## Articles with the statistics tag

The term "treatment response" is both easy to understand and simultaneously often used when causal language is clearly unwarranted. In this post, I present a non-technical example of when a naïve subgroup analysis leads to the wrong conclusion that a subgroup of patients is treatment non-responders.

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In this post I show how to make marginal inferences on the untransformed scaled when using multilevel models with a non-linear transformation applied to the dependent variable (a log-transformation is used as an example). Cluster-specific versus population-average (conditional versus marginal) effects are compared using both average effects on the untransformed scale and using relative (multiplicative) effects.

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The next version of powerlmm (0.4.0) will soon be released, besides bug fixes this version also includes several new simulation features. In this post I will show two examples that cover the major new features.

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My R package 'powerlmm' has now been update to version 0.3.0. It adds support for a more flexible effect size specifiation.

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This post contains the slides from a talk I gave recently at Stockholm University

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My R package 'powerlmm' has now been update to version 0.2.0. It contains several improvements, and new features.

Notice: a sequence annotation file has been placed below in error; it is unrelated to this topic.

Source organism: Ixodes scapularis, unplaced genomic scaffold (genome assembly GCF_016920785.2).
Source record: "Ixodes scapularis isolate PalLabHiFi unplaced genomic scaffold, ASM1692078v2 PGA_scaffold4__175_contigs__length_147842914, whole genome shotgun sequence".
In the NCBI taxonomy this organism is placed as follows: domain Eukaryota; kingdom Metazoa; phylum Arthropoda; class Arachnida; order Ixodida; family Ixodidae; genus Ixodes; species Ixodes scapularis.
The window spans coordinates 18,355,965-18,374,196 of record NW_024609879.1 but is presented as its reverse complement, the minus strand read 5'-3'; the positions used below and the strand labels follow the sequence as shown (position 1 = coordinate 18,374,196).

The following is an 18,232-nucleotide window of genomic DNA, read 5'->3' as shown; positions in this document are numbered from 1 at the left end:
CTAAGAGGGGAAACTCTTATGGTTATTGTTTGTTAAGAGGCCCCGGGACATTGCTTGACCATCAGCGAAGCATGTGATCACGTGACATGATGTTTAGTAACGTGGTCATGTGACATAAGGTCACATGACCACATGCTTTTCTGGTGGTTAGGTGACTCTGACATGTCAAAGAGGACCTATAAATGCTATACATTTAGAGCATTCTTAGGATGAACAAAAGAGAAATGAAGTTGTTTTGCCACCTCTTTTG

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Over the summer I've been working on finishing my new R package 'powerlmm', which is now almost complete. It provides flexible power calculations for typical two- and three-level longitudinal linear mixed models, with unbalanced treatment groups and cluster sizes, as well as with missing data and random slopes at both the subject and cluster-level.

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This visualization illustrates the appropriate tests to use when your research hypothesis is that two treatments are equally effective, or that a new treatment is no worse than the current gold standard.

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The visualization illustrates a Bayesian two-sample t test

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I've added more options to my NHST visualization

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